Let $A$ be a closed set and let $B$ be a connected set such that $A \subset B$.
Does there always exist a closed connected subset $C$ of $B$ that contains $A$?
What if $B$ is path connected, is there always a pathconnected $C$? A connected $C$?
Let $A$ be a closed set and let $B$ be a connected set such that $A \subset B$. Does there always exist a closed connected subset $C$ of $B$ that contains $A$? What if $B$ is path connected, is there always a pathconnected $C$? A connected $C$?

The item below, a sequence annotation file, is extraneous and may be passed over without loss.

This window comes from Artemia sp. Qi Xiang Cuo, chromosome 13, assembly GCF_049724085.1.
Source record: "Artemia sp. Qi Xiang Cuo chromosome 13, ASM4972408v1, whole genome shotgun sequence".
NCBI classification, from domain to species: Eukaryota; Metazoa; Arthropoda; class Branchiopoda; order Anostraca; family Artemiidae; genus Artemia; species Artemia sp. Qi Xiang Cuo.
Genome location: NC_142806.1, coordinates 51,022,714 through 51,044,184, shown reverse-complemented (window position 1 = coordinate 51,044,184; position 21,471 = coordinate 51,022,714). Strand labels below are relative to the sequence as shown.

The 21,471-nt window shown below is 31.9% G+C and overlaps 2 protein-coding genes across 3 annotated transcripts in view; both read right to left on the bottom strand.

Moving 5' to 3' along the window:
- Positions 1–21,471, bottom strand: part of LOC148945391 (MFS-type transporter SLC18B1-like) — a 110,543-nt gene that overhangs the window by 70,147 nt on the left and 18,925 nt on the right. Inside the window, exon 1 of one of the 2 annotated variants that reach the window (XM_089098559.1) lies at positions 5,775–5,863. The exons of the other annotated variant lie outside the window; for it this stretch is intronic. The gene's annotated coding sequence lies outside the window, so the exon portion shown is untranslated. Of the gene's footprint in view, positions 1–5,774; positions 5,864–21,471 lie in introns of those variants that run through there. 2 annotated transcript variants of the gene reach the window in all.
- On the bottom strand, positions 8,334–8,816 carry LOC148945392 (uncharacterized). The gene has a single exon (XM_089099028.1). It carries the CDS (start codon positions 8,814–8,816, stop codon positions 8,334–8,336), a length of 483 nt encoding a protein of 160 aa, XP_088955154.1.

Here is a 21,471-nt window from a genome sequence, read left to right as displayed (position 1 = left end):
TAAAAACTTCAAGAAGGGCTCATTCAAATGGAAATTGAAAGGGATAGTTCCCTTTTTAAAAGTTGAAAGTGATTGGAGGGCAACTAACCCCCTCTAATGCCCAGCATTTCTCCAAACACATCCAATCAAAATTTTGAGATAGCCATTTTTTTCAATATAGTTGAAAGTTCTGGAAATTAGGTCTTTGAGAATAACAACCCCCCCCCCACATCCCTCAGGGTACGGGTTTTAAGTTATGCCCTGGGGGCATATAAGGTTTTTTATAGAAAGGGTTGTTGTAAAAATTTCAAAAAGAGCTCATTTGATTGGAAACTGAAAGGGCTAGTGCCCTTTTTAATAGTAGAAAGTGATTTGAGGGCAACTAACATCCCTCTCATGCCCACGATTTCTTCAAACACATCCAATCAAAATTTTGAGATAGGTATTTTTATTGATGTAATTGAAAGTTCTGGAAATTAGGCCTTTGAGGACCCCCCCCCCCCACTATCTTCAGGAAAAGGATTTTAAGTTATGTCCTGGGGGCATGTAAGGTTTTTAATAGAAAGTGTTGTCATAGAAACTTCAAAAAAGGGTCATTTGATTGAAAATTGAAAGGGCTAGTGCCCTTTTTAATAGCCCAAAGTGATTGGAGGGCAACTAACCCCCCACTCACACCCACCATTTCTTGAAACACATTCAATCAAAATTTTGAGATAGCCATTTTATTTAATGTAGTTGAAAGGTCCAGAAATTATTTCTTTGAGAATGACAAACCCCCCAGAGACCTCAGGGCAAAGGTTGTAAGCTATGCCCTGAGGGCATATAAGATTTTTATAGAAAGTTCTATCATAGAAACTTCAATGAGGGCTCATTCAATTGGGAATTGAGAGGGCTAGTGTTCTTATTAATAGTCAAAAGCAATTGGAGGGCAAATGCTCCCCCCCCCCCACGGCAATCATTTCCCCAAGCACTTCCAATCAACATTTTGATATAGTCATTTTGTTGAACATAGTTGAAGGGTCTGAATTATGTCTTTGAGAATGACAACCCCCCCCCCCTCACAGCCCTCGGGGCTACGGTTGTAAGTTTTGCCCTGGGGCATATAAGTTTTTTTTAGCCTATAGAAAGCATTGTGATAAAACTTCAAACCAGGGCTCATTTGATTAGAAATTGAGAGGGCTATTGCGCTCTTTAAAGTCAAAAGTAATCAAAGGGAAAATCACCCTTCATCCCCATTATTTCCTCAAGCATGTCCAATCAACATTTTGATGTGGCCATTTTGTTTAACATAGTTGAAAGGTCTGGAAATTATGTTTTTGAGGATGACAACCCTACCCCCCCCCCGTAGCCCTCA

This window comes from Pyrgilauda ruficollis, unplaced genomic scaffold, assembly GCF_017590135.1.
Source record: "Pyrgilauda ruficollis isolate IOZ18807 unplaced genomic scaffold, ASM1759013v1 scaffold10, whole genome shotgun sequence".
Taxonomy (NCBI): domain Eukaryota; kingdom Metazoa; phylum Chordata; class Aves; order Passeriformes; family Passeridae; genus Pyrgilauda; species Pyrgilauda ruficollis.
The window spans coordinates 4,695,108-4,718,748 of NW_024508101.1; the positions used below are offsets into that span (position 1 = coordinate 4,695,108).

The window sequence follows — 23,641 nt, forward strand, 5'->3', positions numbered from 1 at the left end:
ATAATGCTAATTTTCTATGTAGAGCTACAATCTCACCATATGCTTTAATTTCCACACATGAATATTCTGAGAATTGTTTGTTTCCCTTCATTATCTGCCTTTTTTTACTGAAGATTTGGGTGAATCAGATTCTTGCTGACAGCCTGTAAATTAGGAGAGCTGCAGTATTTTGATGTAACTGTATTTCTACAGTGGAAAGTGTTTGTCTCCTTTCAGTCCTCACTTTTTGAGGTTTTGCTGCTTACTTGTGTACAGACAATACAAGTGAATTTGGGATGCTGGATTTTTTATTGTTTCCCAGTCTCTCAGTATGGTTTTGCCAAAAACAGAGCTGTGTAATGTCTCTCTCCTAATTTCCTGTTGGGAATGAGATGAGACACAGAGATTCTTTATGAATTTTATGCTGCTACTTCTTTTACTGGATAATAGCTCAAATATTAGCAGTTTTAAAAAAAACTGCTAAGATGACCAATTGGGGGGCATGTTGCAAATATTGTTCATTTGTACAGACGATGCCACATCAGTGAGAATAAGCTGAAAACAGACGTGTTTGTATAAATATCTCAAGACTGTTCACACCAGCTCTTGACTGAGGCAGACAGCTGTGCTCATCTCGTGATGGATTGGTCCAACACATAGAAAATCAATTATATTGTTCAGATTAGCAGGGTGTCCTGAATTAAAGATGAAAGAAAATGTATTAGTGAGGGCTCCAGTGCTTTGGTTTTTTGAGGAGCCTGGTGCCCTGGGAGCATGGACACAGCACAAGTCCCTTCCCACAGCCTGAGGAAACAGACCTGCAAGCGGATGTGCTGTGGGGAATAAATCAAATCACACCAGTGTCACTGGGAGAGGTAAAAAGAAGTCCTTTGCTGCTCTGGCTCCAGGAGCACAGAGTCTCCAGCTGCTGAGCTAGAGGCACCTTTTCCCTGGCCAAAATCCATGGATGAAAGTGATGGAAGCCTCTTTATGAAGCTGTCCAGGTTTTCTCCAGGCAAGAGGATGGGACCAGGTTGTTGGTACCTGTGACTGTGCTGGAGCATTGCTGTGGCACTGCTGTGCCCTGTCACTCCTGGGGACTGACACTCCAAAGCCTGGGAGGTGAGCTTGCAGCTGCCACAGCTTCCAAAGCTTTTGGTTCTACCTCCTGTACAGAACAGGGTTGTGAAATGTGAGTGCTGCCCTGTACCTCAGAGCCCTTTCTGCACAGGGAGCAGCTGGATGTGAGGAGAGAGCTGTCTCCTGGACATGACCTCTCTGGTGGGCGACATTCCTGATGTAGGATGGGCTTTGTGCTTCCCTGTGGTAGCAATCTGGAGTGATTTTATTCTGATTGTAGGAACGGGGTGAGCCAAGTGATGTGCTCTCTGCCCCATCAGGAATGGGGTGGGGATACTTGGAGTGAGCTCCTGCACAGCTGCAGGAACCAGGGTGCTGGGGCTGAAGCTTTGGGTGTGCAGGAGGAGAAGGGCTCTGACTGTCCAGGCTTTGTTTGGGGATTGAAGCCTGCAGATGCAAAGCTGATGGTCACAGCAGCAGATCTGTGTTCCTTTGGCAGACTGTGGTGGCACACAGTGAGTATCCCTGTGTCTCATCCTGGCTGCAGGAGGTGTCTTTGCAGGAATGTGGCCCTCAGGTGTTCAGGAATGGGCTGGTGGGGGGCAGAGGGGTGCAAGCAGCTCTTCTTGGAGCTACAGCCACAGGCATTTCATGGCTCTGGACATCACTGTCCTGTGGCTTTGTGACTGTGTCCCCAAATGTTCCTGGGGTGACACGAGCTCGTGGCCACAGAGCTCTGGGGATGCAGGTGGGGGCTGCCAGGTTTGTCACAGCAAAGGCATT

The answer to your first question is no. Let $A$ be a sequence on the $x$ axis converging to the origin in the real plane $\mathbb{R}^2$, which is the background topological space for these examples. Let $B$ be a cone over the sequence, connecting each point in the sequence to the point $(0,1)$, together with the origin, but not connecting the origin to $(0,1)$. Then $B$ is connected, but not closed, and there is no connected closed set $C$ contained in $B$ and containing $A$, since any connected set $C$ contained in $B$ and containing $A$ would have to contain all the lines and thus be all of $B$, which is not closed in the plane. The example can be extended to an answer for your pathconnected question as well. We simply add a roundabout path from the origin to $(0,1)$. That is, $A$ is the sequence $(\frac{1}{n},0)$ plus $(0,0)$ in the real plane. The set $B$ contains lines from every $(\frac{1}{n},0)$ to $(0,1)$, and $B$ also includes a circular curve connecting $(0,0)$ to $(1,0)$ through the left halfplane. So $A$ is closed, $B$ is pathconnected, but any closed pathconnected set $C$ with $A\subset C\subset B$ will have to contain all those lines and hence $C=B$, but this is not closed in the plane. Similarly, for your last question, any closed connected $C$ with $A\subset C\subset B$ for the same example will have to contain all the lines from the points on the sequence to $(0,1)$, and hence not be closed (since it will miss the line joining the origin to $(0,1)$, which is not in $B$.